As Olympic gold medallist Shirley Robertson makes her ocean racing debut on Nicorette, a tough test is looming for the crews of the 235 yachts entered for the Rolex Fastnet Race
As Olympic gold medallist Shirley Robertson makes her ocean racing debut on Nicorette, a tough test is looming for the crews of the 235 yachts entered for the Rolex Fastnet Race, which starts today (Sunday 12 August).
The fresh breeze will be against them as they leave the Solent via the Needles and it is expected to increase. “It is too early to predict record-breaking runs, but this looks like being a big boat race.” said Mike Broughton, technical adviser to the organising Royal Ocean Racing Racing. There is a struggle between two low pressure systems sweeping across the Atlantic to Ireland and Scotland and a high pressure system pushing up from the south. The further north, the more wind and the sooner the yachts can turn for home the more they will avoid the wind softening.
The yachts range in size from 92 feet down to 32 feet, but all have to complete the same 608-mile course down the English Channel, out to the Fastnet Rock off south-west Ireland and home past the Scillies to the finish in Plymouth. It was first staged in 1925 and won by the gaff rigged Jolie Brise.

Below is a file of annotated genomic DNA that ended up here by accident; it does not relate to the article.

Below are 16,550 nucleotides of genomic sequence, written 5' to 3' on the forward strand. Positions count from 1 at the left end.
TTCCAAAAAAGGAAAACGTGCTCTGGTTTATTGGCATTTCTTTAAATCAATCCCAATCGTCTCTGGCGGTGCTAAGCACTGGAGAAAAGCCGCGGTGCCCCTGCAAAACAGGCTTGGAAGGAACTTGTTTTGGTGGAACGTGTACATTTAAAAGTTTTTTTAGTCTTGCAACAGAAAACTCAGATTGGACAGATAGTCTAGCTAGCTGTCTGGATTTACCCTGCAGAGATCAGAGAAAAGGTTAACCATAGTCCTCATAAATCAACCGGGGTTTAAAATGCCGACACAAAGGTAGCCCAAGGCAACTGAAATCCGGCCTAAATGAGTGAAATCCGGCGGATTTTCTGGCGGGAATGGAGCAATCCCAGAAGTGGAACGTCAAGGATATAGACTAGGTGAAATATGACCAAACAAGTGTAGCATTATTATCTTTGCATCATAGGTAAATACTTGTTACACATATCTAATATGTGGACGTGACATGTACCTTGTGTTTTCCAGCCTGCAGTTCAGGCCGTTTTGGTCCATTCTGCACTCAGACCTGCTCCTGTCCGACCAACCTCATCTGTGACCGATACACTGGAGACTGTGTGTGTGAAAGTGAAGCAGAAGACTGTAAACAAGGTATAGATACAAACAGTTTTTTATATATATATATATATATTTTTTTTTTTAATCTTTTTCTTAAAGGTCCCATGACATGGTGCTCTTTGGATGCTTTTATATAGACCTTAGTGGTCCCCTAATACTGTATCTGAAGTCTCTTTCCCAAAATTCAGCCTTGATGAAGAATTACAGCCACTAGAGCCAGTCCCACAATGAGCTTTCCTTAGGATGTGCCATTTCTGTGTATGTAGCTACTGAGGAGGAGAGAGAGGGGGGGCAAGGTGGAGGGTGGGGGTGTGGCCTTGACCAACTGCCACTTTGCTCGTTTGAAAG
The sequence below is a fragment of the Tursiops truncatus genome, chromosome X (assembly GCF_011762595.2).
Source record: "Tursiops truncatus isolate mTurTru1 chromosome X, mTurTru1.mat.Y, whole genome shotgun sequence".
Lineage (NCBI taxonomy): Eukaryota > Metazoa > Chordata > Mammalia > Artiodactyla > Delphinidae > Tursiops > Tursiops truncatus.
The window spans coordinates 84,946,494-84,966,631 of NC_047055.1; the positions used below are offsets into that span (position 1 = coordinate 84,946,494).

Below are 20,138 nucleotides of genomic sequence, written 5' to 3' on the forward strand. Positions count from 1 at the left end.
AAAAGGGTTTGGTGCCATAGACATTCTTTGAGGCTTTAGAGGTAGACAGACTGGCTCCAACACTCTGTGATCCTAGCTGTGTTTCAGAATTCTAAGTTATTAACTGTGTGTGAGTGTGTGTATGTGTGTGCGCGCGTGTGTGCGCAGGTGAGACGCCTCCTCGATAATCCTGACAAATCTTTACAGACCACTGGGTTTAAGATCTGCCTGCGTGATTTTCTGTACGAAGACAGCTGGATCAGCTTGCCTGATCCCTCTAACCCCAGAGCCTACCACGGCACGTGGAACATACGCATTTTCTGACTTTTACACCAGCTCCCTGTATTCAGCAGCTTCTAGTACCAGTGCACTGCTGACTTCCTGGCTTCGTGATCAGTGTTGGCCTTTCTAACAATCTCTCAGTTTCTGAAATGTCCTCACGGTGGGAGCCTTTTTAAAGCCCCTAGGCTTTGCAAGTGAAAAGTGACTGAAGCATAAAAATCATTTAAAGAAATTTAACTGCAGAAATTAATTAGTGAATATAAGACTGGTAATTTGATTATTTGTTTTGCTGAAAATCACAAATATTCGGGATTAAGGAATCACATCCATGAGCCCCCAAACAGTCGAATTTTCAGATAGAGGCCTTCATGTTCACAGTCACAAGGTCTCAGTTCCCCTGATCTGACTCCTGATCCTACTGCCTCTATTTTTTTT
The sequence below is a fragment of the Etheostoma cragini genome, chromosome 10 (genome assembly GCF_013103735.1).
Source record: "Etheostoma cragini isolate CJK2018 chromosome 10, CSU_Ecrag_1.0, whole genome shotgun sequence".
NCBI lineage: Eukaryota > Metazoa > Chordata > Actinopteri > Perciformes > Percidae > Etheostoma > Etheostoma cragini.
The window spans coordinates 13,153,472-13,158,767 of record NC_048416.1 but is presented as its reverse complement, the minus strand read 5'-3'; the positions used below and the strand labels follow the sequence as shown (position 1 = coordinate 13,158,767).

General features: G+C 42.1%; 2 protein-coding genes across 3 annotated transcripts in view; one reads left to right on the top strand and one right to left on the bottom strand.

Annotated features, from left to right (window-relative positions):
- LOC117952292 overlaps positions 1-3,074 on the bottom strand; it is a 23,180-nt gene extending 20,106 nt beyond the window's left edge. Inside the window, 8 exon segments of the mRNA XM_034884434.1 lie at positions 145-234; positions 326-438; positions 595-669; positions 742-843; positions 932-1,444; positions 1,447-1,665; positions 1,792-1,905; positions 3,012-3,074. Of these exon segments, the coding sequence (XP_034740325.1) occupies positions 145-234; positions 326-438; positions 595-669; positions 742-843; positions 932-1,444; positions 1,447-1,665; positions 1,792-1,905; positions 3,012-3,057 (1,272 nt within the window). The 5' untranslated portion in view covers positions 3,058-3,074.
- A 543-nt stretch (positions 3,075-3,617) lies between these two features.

Robertson will be on one of the yachts whose primary concern is to be first home. Her skipper Ludde Ingvall has added more power to his 79-foot Nicorette since it took line honours in the 2000/2001 Sydney to Hobart Race in a bid to counter the strengths of 92-footers like Mike Slade’s Skandia Leopard and Giovanni Agnelli’s Stealth.
For Robertson, who won gold sailing her 11-foot singlehanded Europe dinghy in the Sydney 2000 Olympics the Rolex Fastnet “Will be a big learning experience for me. But, to join one of the most renowned ocean racing teams is wonderful.”
There are others laying claim to that title. Four of the V60s which will be lining up for the start next month of the Volvo Ocean Race will be giving their new yachts, and some of the best offshore sailors in the world, a final work out.
In contrast to the dozen aboard the water-ballasted 60s, or the 20 to 25 who will be on the big boats, there will be just two on the 35-foot Criterion, one of five doublehanded entries, Lorna Graham and Jo Burchell are out to beat their own record of 4 days 20 hrs 34 mins for a doublehanded entry, set in 1999.
The VO60s lead the way down the Solent at 4.00pm, followed 10 minutes later by a multihull class which includes Francis Joyon in Eure et Loire, which smashed the record in this year’s Hoya Round the Island Race. Then, at further 10-minute intervals, follow the monohulls in order of potential speed, Class 3 at 4.20pm, Class 2 at 4.30, Class 1 at 4.40, the big monohulls at 4.50 and the superyachts at 5.00pm.
And, as one woman sailor moves into a new area of ocean racing, another bows out. Catherine Chabaud, who in 1999 won the Fastnet Challenge Cup in her Open 60 Whirlpool, has announced that she has chosen the Rolex Fastnet to take her final bow from the ocean racing scene. She has won the respect of all the top singlehanders with her performances in both the Around Alone and Vendee Globe races around the world. There will be a special welcome waiting for her in Plymouth.